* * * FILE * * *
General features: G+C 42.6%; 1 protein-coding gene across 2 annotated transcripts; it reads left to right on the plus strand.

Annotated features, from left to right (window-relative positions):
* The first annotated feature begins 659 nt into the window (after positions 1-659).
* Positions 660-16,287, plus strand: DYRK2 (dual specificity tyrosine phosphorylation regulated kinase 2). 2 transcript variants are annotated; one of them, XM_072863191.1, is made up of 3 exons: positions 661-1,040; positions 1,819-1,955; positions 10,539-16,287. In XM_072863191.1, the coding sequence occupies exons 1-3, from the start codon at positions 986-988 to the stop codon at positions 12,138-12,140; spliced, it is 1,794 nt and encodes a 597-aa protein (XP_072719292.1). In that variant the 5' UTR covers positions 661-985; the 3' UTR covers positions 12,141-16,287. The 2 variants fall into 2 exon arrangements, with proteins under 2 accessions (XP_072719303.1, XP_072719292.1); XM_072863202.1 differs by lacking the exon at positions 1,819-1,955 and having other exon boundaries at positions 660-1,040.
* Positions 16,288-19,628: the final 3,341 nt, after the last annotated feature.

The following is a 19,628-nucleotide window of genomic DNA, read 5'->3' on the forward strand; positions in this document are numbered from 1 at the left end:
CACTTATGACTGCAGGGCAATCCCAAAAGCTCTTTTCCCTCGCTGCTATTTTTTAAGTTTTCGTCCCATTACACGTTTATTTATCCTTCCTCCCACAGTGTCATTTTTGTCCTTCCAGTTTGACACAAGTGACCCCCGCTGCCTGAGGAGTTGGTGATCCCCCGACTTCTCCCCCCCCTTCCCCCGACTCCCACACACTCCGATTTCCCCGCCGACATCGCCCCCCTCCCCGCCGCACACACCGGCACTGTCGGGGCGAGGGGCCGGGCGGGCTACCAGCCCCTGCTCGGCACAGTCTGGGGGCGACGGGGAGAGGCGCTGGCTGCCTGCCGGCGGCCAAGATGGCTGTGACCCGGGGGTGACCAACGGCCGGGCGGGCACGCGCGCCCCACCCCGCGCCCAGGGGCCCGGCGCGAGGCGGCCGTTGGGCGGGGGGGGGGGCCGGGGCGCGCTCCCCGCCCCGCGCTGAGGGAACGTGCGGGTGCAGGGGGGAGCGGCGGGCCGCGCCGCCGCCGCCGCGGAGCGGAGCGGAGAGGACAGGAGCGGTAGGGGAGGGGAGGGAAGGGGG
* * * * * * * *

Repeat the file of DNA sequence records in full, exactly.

General features: G+C 42.6%; 1 protein-coding gene across 2 annotated transcripts; it reads left to right on the plus strand.

Annotated features, from left to right (window-relative positions):
* The first annotated feature begins 659 nt into the window (after positions 1-659).
* Positions 660-16,287, plus strand: DYRK2 (dual specificity tyrosine phosphorylation regulated kinase 2). 2 transcript variants are annotated; one of them, XM_072863191.1, is made up of 3 exons: positions 661-1,040; positions 1,819-1,955; positions 10,539-16,287. In XM_072863191.1, the coding sequence occupies exons 1-3, from the start codon at positions 986-988 to the stop codon at positions 12,138-12,140; spliced, it is 1,794 nt and encodes a 597-aa protein (XP_072719292.1). In that variant the 5' UTR covers positions 661-985; the 3' UTR covers positions 12,141-16,287. The 2 variants fall into 2 exon arrangements, with proteins under 2 accessions (XP_072719303.1, XP_072719292.1); XM_072863202.1 differs by lacking the exon at positions 1,819-1,955 and having other exon boundaries at positions 660-1,040.
* Positions 16,288-19,628: the final 3,341 nt, after the last annotated feature.

The following is a 19,628-nucleotide window of genomic DNA, read 5'->3' on the forward strand; positions in this document are numbered from 1 at the left end:
CACTTATGACTGCAGGGCAATCCCAAAAGCTCTTTTCCCTCGCTGCTATTTTTTAAGTTTTCGTCCCATTACACGTTTATTTATCCTTCCTCCCACAGTGTCATTTTTGTCCTTCCAGTTTGACACAAGTGACCCCCGCTGCCTGAGGAGTTGGTGATCCCCCGACTTCTCCCCCCCCTTCCCCCGACTCCCACACACTCCGATTTCCCCGCCGACATCGCCCCCCTCCCCGCCGCACACACCGGCACTGTCGGGGCGAGGGGCCGGGCGGGCTACCAGCCCCTGCTCGGCACAGTCTGGGGGCGACGGGGAGAGGCGCTGGCTGCCTGCCGGCGGCCAAGATGGCTGTGACCCGGGGGTGACCAACGGCCGGGCGGGCACGCGCGCCCCACCCCGCGCCCAGGGGCCCGGCGCGAGGCGGCCGTTGGGCGGGGGGGGGGGCCGGGGCGCGCTCCCCGCCCCGCGCTGAGGGAACGTGCGGGTGCAGGGGGGAGCGGCGGGCCGCGCCGCCGCCGCCGCGGAGCGGAGCGGAGAGGACAGGAGCGGTAGGGGAGGGGAGGGAAGGGGG